Military personnel is a blanket term used to refer to members of any armed force. Usually, personnel are divided into military branches roughly defined by certain circumstances of their deployment. Those who serve in a typical large land force are soldiers, making up an army. Those who serve in seagoing forces are seamen, and their branch is a navy. Marines serve in a marine corps. In the twentieth century, the development of powered flight prompted the development of air forces, serviced by airmen.
Read more about Military Personnel.
Some articles on military personnel:
... Steven Kleinman is a career military intelligence officer and a recognized expert in the fields of human intelligence, strategic interrogation, special ... also served as the Director of Intelligence at the Personnel Recovery Academy, a unit of the Joint Personnel Recovery Agency that serves as Department of Defense agency responsible for ... military personnel ...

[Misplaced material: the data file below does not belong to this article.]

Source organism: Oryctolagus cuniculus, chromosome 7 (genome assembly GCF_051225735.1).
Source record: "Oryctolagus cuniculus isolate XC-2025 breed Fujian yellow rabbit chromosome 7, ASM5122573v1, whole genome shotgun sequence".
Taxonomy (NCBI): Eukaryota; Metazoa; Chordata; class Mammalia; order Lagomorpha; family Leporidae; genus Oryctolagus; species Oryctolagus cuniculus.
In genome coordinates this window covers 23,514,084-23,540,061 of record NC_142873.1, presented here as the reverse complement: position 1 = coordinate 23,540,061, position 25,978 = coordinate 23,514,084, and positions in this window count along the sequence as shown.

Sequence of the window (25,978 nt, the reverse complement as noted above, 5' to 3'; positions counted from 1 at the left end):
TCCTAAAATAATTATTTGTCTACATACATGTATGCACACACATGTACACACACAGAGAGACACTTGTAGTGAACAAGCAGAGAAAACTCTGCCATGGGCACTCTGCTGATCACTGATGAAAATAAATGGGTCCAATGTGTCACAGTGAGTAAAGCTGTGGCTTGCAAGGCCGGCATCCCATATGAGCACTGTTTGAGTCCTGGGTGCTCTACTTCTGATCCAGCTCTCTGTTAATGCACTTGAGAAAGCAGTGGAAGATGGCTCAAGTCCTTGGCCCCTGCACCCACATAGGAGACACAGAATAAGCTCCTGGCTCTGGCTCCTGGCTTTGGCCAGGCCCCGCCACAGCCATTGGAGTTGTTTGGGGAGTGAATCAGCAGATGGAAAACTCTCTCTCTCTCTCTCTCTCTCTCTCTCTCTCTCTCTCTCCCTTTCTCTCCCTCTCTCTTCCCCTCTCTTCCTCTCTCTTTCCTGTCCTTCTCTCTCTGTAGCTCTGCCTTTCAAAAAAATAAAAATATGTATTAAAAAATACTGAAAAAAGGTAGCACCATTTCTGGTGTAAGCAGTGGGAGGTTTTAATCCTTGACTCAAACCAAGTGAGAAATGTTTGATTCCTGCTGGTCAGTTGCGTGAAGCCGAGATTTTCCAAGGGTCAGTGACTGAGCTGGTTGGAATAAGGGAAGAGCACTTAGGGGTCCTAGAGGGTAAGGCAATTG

... Military personnel is a blanket term used to refer to members of any armed force ... Usually, personnel are divided into military branches roughly defined by certain circumstances of their deployment ...
... and the Spratlys were only accessible to military personnel ... Having a tonnage of 2160 tonnes and a maximum load of 200 personnel, the "Qiongsha 1" (literally "Hainan-South China Sea Islands 1") freighter carried supplies and personnel between Woody Island and Hainan Island ... "Qiongsha 2" freighter at 1410 tonnes and a load of 100 personnel was commissioned that same year ...
Famous quotes containing the words personnel and/or military:
“This woman is headstrong, obstinate and dangerously self- opinionated.”
—Report by Personnel Officer at I.C.I., rejecting Mrs. Thatcher for a job in 1948.
“His ugliness was the stuff of legend. In an age of affordable beauty, there was something heraldic about his lack of it. The antique arm whined as he reached for another mug. It was a Russian military prosthesis, a seven-function force-feedback manipulator, cased in grubby pink plastic.”
—William Gibson (b. 1948)